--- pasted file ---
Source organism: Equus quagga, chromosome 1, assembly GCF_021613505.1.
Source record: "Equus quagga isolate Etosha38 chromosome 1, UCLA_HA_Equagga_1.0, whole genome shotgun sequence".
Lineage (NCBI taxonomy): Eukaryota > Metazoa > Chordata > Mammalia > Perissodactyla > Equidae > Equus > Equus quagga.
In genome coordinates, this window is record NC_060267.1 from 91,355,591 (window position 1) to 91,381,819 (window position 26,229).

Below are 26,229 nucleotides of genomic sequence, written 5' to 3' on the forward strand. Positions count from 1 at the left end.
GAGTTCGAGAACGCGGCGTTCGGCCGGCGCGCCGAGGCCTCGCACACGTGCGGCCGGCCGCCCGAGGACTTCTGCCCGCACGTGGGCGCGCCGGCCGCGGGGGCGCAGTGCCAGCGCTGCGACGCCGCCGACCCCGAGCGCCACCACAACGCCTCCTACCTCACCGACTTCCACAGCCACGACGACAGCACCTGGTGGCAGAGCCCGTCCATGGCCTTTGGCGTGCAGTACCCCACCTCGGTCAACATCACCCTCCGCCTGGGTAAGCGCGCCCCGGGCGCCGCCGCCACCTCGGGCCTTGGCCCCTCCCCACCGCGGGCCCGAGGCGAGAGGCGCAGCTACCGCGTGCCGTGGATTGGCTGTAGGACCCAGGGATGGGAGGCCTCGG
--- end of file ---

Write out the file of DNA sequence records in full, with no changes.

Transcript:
Source organism: Equus quagga, chromosome 1, assembly GCF_021613505.1.
Source record: "Equus quagga isolate Etosha38 chromosome 1, UCLA_HA_Equagga_1.0, whole genome shotgun sequence".
Lineage (NCBI taxonomy): Eukaryota > Metazoa > Chordata > Mammalia > Perissodactyla > Equidae > Equus > Equus quagga.
In genome coordinates, this window is record NC_060267.1 from 91,355,591 (window position 1) to 91,381,819 (window position 26,229).

Below are 26,229 nucleotides of genomic sequence, written 5' to 3' on the forward strand. Positions count from 1 at the left end.
GAGTTCGAGAACGCGGCGTTCGGCCGGCGCGCCGAGGCCTCGCACACGTGCGGCCGGCCGCCCGAGGACTTCTGCCCGCACGTGGGCGCGCCGGCCGCGGGGGCGCAGTGCCAGCGCTGCGACGCCGCCGACCCCGAGCGCCACCACAACGCCTCCTACCTCACCGACTTCCACAGCCACGACGACAGCACCTGGTGGCAGAGCCCGTCCATGGCCTTTGGCGTGCAGTACCCCACCTCGGTCAACATCACCCTCCGCCTGGGTAAGCGCGCCCCGGGCGCCGCCGCCACCTCGGGCCTTGGCCCCTCCCCACCGCGGGCCCGAGGCGAGAGGCGCAGCTACCGCGTGCCGTGGATTGGCTGTAGGACCCAGGGATGGGAGGCCTCGG